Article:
The SEC’s investigation had been going on for years and, in an apparent surprise to Dragonchain, as the statute of limitation was about to run, the SEC informed the company in April that it would be bringing charges. Thus, even in advance of the filing of the SEC’s complaint, Dragonchain posted its defense to the SEC’s charges.
One of the main points that Dragonchain made is that, unlike so many of the other ICO cases brought by the SEC, Dragonchain had an actual business and product prior to the time of the ICO. It also noted how Dragonchain proactively sought the advice of IP and securities law focused attorneys prior to launch. And it filed for a provisional patent on the token model in August 2017.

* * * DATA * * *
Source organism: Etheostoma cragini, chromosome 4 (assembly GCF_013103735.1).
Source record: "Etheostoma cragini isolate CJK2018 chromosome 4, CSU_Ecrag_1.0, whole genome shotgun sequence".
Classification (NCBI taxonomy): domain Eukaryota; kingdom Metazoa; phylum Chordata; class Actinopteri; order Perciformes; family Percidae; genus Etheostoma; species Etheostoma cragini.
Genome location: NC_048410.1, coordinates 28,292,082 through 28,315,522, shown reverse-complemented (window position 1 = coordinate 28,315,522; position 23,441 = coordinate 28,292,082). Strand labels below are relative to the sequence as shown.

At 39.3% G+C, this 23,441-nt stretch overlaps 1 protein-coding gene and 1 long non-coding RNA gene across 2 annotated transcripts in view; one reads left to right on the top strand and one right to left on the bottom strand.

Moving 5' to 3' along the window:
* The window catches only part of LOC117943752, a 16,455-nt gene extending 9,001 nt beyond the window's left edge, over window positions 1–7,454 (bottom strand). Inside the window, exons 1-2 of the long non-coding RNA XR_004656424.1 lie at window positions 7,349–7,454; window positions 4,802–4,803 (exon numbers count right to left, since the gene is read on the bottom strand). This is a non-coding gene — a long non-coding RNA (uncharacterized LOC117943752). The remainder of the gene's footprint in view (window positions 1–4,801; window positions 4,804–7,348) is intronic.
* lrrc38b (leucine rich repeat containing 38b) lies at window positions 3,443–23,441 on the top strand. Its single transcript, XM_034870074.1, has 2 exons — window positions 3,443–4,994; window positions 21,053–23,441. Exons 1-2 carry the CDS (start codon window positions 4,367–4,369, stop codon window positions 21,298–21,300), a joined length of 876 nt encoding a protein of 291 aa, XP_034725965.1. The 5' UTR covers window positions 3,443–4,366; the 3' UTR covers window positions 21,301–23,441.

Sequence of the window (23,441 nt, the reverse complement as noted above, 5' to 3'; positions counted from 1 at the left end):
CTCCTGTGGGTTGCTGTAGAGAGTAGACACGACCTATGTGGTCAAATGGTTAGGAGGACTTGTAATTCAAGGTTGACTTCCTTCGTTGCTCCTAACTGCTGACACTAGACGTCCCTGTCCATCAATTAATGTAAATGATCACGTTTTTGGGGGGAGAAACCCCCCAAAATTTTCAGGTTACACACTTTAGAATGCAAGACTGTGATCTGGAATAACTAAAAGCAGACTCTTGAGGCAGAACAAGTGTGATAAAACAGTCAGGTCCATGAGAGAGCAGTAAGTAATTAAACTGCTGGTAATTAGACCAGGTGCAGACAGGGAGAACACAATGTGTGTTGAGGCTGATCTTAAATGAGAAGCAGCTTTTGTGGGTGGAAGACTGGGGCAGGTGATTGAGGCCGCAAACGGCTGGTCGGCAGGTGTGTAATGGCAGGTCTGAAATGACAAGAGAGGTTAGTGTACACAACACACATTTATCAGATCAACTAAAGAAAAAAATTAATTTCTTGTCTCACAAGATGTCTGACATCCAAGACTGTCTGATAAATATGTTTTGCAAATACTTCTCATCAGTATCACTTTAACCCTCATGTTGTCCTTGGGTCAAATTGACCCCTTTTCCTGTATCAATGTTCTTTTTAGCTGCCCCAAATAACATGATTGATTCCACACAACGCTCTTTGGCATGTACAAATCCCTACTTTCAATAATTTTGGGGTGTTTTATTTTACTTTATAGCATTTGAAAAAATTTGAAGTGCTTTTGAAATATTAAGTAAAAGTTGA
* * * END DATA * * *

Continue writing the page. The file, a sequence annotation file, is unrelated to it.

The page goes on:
Dragonchain also went through the four Howey factors and argued why they did not apply to its case. For example, in connection with the first Howey prong — an investment of money — Dragonchain conceded that purchasers paid with Bitcoin or Ethereum, which could be classified as money. But it did not agree that the purchase was an investment because it was literally a direct purchase of a utility token software micro-license which would be expected to be used as a utility.
‘Enforcement 40’ for 2020
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